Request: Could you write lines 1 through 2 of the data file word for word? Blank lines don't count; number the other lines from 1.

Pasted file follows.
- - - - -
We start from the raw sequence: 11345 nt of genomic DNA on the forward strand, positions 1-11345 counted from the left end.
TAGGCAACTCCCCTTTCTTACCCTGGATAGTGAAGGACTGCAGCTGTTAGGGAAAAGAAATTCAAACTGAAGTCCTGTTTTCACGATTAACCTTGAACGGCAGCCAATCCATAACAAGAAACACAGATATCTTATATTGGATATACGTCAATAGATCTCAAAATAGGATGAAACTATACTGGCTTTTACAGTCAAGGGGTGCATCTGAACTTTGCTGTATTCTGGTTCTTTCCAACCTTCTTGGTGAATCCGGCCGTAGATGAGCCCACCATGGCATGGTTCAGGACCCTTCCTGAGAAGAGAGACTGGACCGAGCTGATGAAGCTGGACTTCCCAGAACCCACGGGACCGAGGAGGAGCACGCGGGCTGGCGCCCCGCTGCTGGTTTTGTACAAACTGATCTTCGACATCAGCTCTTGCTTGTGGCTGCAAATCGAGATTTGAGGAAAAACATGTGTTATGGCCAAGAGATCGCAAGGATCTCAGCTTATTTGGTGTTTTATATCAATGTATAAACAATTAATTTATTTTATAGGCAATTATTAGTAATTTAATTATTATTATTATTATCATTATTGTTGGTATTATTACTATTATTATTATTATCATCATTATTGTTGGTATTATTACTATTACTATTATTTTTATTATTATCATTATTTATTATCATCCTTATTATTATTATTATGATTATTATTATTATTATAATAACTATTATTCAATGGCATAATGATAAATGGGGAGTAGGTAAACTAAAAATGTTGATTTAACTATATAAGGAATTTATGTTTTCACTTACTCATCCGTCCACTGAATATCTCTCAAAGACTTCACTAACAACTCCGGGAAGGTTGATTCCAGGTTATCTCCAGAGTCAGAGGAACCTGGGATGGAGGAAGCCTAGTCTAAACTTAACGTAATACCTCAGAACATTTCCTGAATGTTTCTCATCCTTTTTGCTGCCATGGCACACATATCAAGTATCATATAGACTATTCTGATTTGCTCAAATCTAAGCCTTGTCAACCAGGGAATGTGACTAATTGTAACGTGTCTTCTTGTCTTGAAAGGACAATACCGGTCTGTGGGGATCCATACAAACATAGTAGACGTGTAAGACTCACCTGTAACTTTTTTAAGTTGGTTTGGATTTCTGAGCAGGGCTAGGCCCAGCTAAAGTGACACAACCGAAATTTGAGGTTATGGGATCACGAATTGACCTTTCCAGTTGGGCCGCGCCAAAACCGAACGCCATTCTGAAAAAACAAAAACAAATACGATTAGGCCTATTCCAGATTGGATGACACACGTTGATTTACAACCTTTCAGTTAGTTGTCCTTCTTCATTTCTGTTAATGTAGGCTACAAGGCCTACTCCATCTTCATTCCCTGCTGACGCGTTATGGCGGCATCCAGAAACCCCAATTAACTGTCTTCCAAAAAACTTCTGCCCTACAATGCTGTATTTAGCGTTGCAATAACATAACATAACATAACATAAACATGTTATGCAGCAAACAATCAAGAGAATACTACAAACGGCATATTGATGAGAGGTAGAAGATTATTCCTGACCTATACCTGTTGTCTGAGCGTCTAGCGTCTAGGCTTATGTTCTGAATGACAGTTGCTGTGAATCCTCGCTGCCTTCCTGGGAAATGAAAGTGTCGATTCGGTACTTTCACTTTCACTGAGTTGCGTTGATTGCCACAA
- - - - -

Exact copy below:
We start from the raw sequence: 11345 nt of genomic DNA on the forward strand, positions 1-11345 counted from the left end.
TAGGCAACTCCCCTTTCTTACCCTGGATAGTGAAGGACTGCAGCTGTTAGGGAAAAGAAATTCAAACTGAAGTCCTGTTTTCACGATTAACCTTGAACGGCAGCCAATCCATAACAAGAAACACAGATATCTTATATTGGATATACGTCAATAGATCTCAAAATAGGATGAAACTATACTGGCTTTTACAGTCAAGGGGTGCATCTGAACTTTGCTGTATTCTGGTTCTTTCCAACCTTCTTGGTGAATCCGGCCGTAGATGAGCCCACCATGGCATGGTTCAGGACCCTTCCTGAGAAGAGAGACTGGACCGAGCTGATGAAGCTGGACTTCCCAGAACCCACGGGACCGAGGAGGAGCACGCGGGCTGGCGCCCCGCTGCTGGTTTTGTACAAACTGATCTTCGACATCAGCTCTTGCTTGTGGCTGCAAATCGAGATTTGAGGAAAAACATGTGTTATGGCCAAGAGATCGCAAGGATCTCAGCTTATTTGGTGTTTTATATCAATGTATAAACAATTAATTTATTTTATAGGCAATTATTAGTAATTTAATTATTATTATTATTATCATTATTGTTGGTATTATTACTATTATTATTATTATCATCATTATTGTTGGTATTATTACTATTACTATTATTTTTATTATTATCATTATTTATTATCATCCTTATTATTATTATTATGATTATTATTATTATTATAATAACTATTATTCAATGGCATAATGATAAATGGGGAGTAGGTAAACTAAAAATGTTGATTTAACTATATAAGGAATTTATGTTTTCACTTACTCATCCGTCCACTGAATATCTCTCAAAGACTTCACTAACAACTCCGGGAAGGTTGATTCCAGGTTATCTCCAGAGTCAGAGGAACCTGGGATGGAGGAAGCCTAGTCTAAACTTAACGTAATACCTCAGAACATTTCCTGAATGTTTCTCATCCTTTTTGCTGCCATGGCACACATATCAAGTATCATATAGACTATTCTGATTTGCTCAAATCTAAGCCTTGTCAACCAGGGAATGTGACTAATTGTAACGTGTCTTCTTGTCTTGAAAGGACAATACCGGTCTGTGGGGATCCATACAAACATAGTAGACGTGTAAGACTCACCTGTAACTTTTTTAAGTTGGTTTGGATTTCTGAGCAGGGCTAGGCCCAGCTAAAGTGACACAACCGAAATTTGAGGTTATGGGATCACGAATTGACCTTTCCAGTTGGGCCGCGCCAAAACCGAACGCCATTCTGAAAAAACAAAAACAAATACGATTAGGCCTATTCCAGATTGGATGACACACGTTGATTTACAACCTTTCAGTTAGTTGTCCTTCTTCATTTCTGTTAATGTAGGCTACAAGGCCTACTCCATCTTCATTCCCTGCTGACGCGTTATGGCGGCATCCAGAAACCCCAATTAACTGTCTTCCAAAAAACTTCTGCCCTACAATGCTGTATTTAGCGTTGCAATAACATAACATAACATAACATAAACATGTTATGCAGCAAACAATCAAGAGAATACTACAAACGGCATATTGATGAGAGGTAGAAGATTATTCCTGACCTATACCTGTTGTCTGAGCGTCTAGCGTCTAGGCTTATGTTCTGAATGACAGTTGCTGTGAATCCTCGCTGCCTTCCTGGGAAATGAAAGTGTCGATTCGGTACTTTCACTTTCACTGAGTTGCGTTGATTGCCACAA